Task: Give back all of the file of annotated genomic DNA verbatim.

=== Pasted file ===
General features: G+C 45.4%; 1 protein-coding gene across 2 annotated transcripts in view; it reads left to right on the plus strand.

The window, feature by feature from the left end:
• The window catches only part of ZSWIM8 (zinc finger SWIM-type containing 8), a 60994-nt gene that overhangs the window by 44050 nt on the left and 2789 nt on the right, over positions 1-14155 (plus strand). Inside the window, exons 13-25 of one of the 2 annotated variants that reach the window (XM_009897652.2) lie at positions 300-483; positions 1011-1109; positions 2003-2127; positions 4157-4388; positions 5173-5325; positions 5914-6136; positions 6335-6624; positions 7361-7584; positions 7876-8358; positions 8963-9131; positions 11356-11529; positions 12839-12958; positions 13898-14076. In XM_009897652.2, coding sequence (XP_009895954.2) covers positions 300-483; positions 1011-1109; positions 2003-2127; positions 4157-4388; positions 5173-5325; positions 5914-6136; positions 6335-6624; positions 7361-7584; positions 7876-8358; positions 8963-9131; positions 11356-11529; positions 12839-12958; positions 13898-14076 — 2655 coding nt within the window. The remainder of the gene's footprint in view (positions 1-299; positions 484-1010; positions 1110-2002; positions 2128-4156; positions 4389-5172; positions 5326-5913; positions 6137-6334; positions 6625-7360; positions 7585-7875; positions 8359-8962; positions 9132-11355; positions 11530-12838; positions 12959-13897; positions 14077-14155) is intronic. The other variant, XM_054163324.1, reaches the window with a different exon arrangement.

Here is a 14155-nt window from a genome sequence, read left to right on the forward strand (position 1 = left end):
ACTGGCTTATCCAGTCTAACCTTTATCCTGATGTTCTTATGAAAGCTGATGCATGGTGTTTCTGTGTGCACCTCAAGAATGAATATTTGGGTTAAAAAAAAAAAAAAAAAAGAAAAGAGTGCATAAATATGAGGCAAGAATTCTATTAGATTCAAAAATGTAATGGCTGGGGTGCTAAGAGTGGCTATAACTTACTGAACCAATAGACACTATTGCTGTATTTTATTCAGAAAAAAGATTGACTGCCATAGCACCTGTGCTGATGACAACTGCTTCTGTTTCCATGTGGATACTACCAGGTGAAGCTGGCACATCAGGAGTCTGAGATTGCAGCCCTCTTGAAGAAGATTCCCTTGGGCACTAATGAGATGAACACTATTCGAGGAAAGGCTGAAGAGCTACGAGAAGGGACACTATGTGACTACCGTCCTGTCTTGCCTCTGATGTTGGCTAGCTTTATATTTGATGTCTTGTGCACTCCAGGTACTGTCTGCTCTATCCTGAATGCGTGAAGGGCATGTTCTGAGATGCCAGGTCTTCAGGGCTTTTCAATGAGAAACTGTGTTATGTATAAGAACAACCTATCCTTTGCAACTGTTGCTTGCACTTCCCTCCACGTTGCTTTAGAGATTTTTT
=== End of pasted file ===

General features: G+C 45.4%; 1 protein-coding gene across 2 annotated transcripts in view; it reads left to right on the plus strand.

The window, feature by feature from the left end:
• The window catches only part of ZSWIM8 (zinc finger SWIM-type containing 8), a 60994-nt gene that overhangs the window by 44050 nt on the left and 2789 nt on the right, over positions 1-14155 (plus strand). Inside the window, exons 13-25 of one of the 2 annotated variants that reach the window (XM_009897652.2) lie at positions 300-483; positions 1011-1109; positions 2003-2127; positions 4157-4388; positions 5173-5325; positions 5914-6136; positions 6335-6624; positions 7361-7584; positions 7876-8358; positions 8963-9131; positions 11356-11529; positions 12839-12958; positions 13898-14076. In XM_009897652.2, coding sequence (XP_009895954.2) covers positions 300-483; positions 1011-1109; positions 2003-2127; positions 4157-4388; positions 5173-5325; positions 5914-6136; positions 6335-6624; positions 7361-7584; positions 7876-8358; positions 8963-9131; positions 11356-11529; positions 12839-12958; positions 13898-14076 — 2655 coding nt within the window. The remainder of the gene's footprint in view (positions 1-299; positions 484-1010; positions 1110-2002; positions 2128-4156; positions 4389-5172; positions 5326-5913; positions 6137-6334; positions 6625-7360; positions 7585-7875; positions 8359-8962; positions 9132-11355; positions 11530-12838; positions 12959-13897; positions 14077-14155) is intronic. The other variant, XM_054163324.1, reaches the window with a different exon arrangement.

Here is a 14155-nt window from a genome sequence, read left to right on the forward strand (position 1 = left end):
ACTGGCTTATCCAGTCTAACCTTTATCCTGATGTTCTTATGAAAGCTGATGCATGGTGTTTCTGTGTGCACCTCAAGAATGAATATTTGGGTTAAAAAAAAAAAAAAAAAAGAAAAGAGTGCATAAATATGAGGCAAGAATTCTATTAGATTCAAAAATGTAATGGCTGGGGTGCTAAGAGTGGCTATAACTTACTGAACCAATAGACACTATTGCTGTATTTTATTCAGAAAAAAGATTGACTGCCATAGCACCTGTGCTGATGACAACTGCTTCTGTTTCCATGTGGATACTACCAGGTGAAGCTGGCACATCAGGAGTCTGAGATTGCAGCCCTCTTGAAGAAGATTCCCTTGGGCACTAATGAGATGAACACTATTCGAGGAAAGGCTGAAGAGCTACGAGAAGGGACACTATGTGACTACCGTCCTGTCTTGCCTCTGATGTTGGCTAGCTTTATATTTGATGTCTTGTGCACTCCAGGTACTGTCTGCTCTATCCTGAATGCGTGAAGGGCATGTTCTGAGATGCCAGGTCTTCAGGGCTTTTCAATGAGAAACTGTGTTATGTATAAGAACAACCTATCCTTTGCAACTGTTGCTTGCACTTCCCTCCACGTTGCTTTAGAGATTTTTT